Model by model: Range Rover
Diesel power in the Range Rover will continue to come from the existing 3.6-litre V8, but buyers who prefer petrol will soon get the supercharged 5.0-litre V8 first seen in the Jaguar XFR, instead of a 4.2 V8. One of the most obvious side benefits is said to be the virtual elimination of supercharger whine.
With 505bhp and 462lb ft of torque, the new engine is 29% more powerful and 12% more eager to pull than the 4.2, but fuel consumption and CO2 emissions are down by around 7.5%, helped by changes to the ratios in the six-speed automatic gearbox.
The engine oil system and seals have been modified to suit off-road use.
The transmission has been uprated to deal with the new V8's power and torque, and it features an intelligent sport mode which adapts shift characteristics to suit different driving styles.
The Range Rover gets the chassis modifications made to the Discovery, plus 'adaptive dynamics' predictive, continuously variable, electronically-adjusted shock absorbers that are said to tune themselves to the road and the driver in fractions of a second.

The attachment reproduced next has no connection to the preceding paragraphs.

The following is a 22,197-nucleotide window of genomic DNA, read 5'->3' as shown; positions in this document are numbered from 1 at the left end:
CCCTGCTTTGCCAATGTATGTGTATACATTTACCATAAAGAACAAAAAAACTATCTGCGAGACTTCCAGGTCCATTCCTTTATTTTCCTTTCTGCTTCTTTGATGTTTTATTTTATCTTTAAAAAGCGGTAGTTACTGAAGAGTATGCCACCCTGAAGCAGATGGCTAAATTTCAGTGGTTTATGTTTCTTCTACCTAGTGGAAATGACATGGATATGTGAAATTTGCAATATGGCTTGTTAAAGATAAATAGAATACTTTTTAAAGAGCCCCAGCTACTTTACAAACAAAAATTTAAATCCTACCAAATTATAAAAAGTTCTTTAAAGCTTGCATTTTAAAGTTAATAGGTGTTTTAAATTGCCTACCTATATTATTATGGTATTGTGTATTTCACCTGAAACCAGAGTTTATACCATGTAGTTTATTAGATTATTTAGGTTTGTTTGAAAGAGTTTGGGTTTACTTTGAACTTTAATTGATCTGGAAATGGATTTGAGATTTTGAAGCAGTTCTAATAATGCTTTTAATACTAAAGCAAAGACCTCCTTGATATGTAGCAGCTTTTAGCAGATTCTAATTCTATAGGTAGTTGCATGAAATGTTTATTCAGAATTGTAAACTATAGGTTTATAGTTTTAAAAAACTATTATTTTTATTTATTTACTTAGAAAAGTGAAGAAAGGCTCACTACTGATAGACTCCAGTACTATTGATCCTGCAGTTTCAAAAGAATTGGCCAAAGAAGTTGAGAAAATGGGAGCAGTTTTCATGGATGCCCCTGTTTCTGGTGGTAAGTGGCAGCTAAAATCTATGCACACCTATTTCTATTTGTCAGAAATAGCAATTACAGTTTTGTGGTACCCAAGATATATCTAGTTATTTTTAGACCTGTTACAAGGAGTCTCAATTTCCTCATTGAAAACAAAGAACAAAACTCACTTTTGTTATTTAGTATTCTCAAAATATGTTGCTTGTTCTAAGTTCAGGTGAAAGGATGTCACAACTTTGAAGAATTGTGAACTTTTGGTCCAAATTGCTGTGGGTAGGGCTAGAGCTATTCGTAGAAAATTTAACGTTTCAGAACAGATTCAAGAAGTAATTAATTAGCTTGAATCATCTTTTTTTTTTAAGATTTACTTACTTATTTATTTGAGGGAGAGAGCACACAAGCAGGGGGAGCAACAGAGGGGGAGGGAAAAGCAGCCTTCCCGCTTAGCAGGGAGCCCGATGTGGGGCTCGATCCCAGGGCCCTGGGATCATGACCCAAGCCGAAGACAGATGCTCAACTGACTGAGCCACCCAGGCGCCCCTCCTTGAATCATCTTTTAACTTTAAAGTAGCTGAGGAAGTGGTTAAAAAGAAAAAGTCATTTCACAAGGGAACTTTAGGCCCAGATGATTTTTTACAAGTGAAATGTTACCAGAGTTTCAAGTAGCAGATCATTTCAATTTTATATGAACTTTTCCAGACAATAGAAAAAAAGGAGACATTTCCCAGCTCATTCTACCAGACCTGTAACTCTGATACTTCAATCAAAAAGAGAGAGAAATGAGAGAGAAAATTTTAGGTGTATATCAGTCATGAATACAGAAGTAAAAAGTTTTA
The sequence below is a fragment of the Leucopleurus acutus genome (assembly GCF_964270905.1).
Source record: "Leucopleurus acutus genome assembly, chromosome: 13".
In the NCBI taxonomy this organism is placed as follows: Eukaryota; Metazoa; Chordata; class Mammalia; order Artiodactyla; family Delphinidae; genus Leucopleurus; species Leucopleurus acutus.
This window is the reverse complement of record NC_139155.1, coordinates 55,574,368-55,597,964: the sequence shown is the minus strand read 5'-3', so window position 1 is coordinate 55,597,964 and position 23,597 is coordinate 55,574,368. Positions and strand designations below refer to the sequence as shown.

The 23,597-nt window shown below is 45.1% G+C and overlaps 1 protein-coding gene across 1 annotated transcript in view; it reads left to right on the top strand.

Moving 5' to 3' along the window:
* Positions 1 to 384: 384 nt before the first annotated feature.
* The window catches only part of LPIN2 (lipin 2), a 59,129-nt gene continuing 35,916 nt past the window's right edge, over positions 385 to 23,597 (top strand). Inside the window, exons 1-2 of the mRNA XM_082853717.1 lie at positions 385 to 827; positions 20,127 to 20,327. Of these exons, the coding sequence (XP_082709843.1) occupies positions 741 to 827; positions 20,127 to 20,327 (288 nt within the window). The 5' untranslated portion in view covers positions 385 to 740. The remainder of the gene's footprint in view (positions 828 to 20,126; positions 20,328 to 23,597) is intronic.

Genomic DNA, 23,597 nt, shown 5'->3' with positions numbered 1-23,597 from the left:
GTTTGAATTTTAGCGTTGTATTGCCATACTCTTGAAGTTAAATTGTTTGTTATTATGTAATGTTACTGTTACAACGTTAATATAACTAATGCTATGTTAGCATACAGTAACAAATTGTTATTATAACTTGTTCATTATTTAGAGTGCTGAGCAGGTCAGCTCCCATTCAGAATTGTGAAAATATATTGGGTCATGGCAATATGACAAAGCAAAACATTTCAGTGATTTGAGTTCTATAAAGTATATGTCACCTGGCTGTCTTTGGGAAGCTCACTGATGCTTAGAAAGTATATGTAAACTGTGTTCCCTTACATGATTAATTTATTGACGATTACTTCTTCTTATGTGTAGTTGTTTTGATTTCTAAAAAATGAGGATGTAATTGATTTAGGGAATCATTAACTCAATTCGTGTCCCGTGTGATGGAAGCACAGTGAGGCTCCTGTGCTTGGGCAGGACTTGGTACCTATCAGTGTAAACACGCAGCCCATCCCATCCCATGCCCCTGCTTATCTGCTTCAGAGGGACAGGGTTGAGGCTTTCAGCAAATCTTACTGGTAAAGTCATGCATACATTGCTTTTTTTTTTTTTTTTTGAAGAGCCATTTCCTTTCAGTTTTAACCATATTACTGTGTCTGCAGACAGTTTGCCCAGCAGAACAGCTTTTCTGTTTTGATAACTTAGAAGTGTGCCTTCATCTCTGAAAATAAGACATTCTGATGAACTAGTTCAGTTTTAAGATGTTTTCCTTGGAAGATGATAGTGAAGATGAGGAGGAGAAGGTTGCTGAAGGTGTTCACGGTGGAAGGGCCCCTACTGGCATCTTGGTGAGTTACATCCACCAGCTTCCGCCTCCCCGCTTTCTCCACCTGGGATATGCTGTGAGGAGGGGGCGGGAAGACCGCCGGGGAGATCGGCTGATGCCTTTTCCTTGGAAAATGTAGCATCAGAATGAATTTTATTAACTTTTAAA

The revised exterior is more of an evolution than a revolution. 'It is all about refinement,' says lead designer Sean Henstridge.
Adaptive front lighting and automatic switching between high and low beam now feature on more jewelled front lamp clusters.
There are bigger changes in the cabin, with more upmarket materials, advanced technology features and fresh colour schemes. All-leather headlining is a new option, and the Range Rover will become the first car in the world with the dual-view touchscreen on top of all the other convenience and safety additions.